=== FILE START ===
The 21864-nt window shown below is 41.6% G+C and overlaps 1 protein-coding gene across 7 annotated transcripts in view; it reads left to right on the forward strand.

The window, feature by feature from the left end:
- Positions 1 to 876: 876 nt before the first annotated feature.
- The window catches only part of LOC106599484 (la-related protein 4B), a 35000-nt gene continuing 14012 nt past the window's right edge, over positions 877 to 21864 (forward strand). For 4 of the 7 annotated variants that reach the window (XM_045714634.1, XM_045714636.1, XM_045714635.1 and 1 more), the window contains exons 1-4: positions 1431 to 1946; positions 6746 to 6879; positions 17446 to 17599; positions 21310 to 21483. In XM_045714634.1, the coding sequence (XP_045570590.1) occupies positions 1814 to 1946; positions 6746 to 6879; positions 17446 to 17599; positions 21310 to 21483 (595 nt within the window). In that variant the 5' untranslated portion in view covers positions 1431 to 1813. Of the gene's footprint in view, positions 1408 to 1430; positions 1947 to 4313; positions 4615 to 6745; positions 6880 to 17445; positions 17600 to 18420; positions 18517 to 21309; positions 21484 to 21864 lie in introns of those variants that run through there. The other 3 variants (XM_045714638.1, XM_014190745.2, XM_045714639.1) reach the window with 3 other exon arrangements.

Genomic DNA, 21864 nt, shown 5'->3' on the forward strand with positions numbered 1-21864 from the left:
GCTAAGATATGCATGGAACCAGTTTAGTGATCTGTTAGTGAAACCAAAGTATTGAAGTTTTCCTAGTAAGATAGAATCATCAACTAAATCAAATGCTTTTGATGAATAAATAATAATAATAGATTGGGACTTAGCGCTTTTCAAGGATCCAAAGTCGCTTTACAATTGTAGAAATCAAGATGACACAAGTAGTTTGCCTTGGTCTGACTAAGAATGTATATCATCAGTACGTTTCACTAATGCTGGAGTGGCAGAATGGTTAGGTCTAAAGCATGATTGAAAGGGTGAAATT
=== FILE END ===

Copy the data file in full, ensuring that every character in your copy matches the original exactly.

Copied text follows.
The 21864-nt window shown below is 41.6% G+C and overlaps 1 protein-coding gene across 7 annotated transcripts in view; it reads left to right on the forward strand.

The window, feature by feature from the left end:
- Positions 1 to 876: 876 nt before the first annotated feature.
- The window catches only part of LOC106599484 (la-related protein 4B), a 35000-nt gene continuing 14012 nt past the window's right edge, over positions 877 to 21864 (forward strand). For 4 of the 7 annotated variants that reach the window (XM_045714634.1, XM_045714636.1, XM_045714635.1 and 1 more), the window contains exons 1-4: positions 1431 to 1946; positions 6746 to 6879; positions 17446 to 17599; positions 21310 to 21483. In XM_045714634.1, the coding sequence (XP_045570590.1) occupies positions 1814 to 1946; positions 6746 to 6879; positions 17446 to 17599; positions 21310 to 21483 (595 nt within the window). In that variant the 5' untranslated portion in view covers positions 1431 to 1813. Of the gene's footprint in view, positions 1408 to 1430; positions 1947 to 4313; positions 4615 to 6745; positions 6880 to 17445; positions 17600 to 18420; positions 18517 to 21309; positions 21484 to 21864 lie in introns of those variants that run through there. The other 3 variants (XM_045714638.1, XM_014190745.2, XM_045714639.1) reach the window with 3 other exon arrangements.

Genomic DNA, 21864 nt, shown 5'->3' on the forward strand with positions numbered 1-21864 from the left:
GCTAAGATATGCATGGAACCAGTTTAGTGATCTGTTAGTGAAACCAAAGTATTGAAGTTTTCCTAGTAAGATAGAATCATCAACTAAATCAAATGCTTTTGATGAATAAATAATAATAATAGATTGGGACTTAGCGCTTTTCAAGGATCCAAAGTCGCTTTACAATTGTAGAAATCAAGATGACACAAGTAGTTTGCCTTGGTCTGACTAAGAATGTATATCATCAGTACGTTTCACTAATGCTGGAGTGGCAGAATGGTTAGGTCTAAAGCATGATTGAAAGGGTGAAATT